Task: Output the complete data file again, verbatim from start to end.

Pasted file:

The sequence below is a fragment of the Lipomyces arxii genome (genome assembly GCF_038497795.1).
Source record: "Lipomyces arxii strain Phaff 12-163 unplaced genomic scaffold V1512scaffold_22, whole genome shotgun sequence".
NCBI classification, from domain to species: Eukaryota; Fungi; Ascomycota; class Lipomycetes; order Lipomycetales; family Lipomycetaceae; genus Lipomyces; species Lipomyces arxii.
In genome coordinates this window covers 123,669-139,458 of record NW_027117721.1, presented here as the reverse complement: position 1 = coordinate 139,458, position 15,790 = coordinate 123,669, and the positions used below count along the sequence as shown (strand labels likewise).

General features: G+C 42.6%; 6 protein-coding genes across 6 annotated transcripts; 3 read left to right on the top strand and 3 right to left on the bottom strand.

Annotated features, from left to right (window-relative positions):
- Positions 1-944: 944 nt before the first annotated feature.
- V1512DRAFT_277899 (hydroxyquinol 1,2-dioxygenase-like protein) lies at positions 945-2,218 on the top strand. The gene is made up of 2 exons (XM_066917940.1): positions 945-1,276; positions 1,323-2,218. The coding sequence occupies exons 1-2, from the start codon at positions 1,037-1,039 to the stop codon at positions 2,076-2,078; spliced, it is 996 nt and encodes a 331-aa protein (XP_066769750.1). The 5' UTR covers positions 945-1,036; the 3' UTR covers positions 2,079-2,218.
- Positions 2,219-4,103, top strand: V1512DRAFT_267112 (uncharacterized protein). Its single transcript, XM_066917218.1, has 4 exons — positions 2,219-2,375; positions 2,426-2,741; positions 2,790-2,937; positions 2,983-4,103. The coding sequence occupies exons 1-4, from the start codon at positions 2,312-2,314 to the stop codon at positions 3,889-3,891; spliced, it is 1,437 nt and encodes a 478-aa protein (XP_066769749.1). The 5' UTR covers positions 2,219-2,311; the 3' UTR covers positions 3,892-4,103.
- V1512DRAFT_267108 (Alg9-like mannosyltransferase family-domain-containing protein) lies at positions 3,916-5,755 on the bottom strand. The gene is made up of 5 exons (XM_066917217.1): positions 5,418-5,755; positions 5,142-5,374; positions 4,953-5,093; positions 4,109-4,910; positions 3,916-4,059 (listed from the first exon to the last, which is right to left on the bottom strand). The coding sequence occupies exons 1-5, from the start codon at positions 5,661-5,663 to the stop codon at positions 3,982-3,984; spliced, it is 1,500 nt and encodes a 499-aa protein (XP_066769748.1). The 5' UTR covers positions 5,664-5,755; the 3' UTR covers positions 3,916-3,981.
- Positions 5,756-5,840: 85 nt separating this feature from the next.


The sequence below is a fragment of the Lipomyces arxii genome (genome assembly GCF_038497795.1).
Source record: "Lipomyces arxii strain Phaff 12-163 unplaced genomic scaffold V1512scaffold_22, whole genome shotgun sequence".
NCBI classification, from domain to species: Eukaryota; Fungi; Ascomycota; class Lipomycetes; order Lipomycetales; family Lipomycetaceae; genus Lipomyces; species Lipomyces arxii.
In genome coordinates this window covers 123,669-139,458 of record NW_027117721.1, presented here as the reverse complement: position 1 = coordinate 139,458, position 15,790 = coordinate 123,669, and the positions used below count along the sequence as shown (strand labels likewise).

General features: G+C 42.6%; 6 protein-coding genes across 6 annotated transcripts; 3 read left to right on the top strand and 3 right to left on the bottom strand.

Annotated features, from left to right (window-relative positions):
- Positions 1-944: 944 nt before the first annotated feature.
- V1512DRAFT_277899 (hydroxyquinol 1,2-dioxygenase-like protein) lies at positions 945-2,218 on the top strand. The gene is made up of 2 exons (XM_066917940.1): positions 945-1,276; positions 1,323-2,218. The coding sequence occupies exons 1-2, from the start codon at positions 1,037-1,039 to the stop codon at positions 2,076-2,078; spliced, it is 996 nt and encodes a 331-aa protein (XP_066769750.1). The 5' UTR covers positions 945-1,036; the 3' UTR covers positions 2,079-2,218.
- Positions 2,219-4,103, top strand: V1512DRAFT_267112 (uncharacterized protein). Its single transcript, XM_066917218.1, has 4 exons — positions 2,219-2,375; positions 2,426-2,741; positions 2,790-2,937; positions 2,983-4,103. The coding sequence occupies exons 1-4, from the start codon at positions 2,312-2,314 to the stop codon at positions 3,889-3,891; spliced, it is 1,437 nt and encodes a 478-aa protein (XP_066769749.1). The 5' UTR covers positions 2,219-2,311; the 3' UTR covers positions 3,892-4,103.
- V1512DRAFT_267108 (Alg9-like mannosyltransferase family-domain-containing protein) lies at positions 3,916-5,755 on the bottom strand. The gene is made up of 5 exons (XM_066917217.1): positions 5,418-5,755; positions 5,142-5,374; positions 4,953-5,093; positions 4,109-4,910; positions 3,916-4,059 (listed from the first exon to the last, which is right to left on the bottom strand). The coding sequence occupies exons 1-5, from the start codon at positions 5,661-5,663 to the stop codon at positions 3,982-3,984; spliced, it is 1,500 nt and encodes a 499-aa protein (XP_066769748.1). The 5' UTR covers positions 5,664-5,755; the 3' UTR covers positions 3,916-3,981.
- Positions 5,756-5,840: 85 nt separating this feature from the next.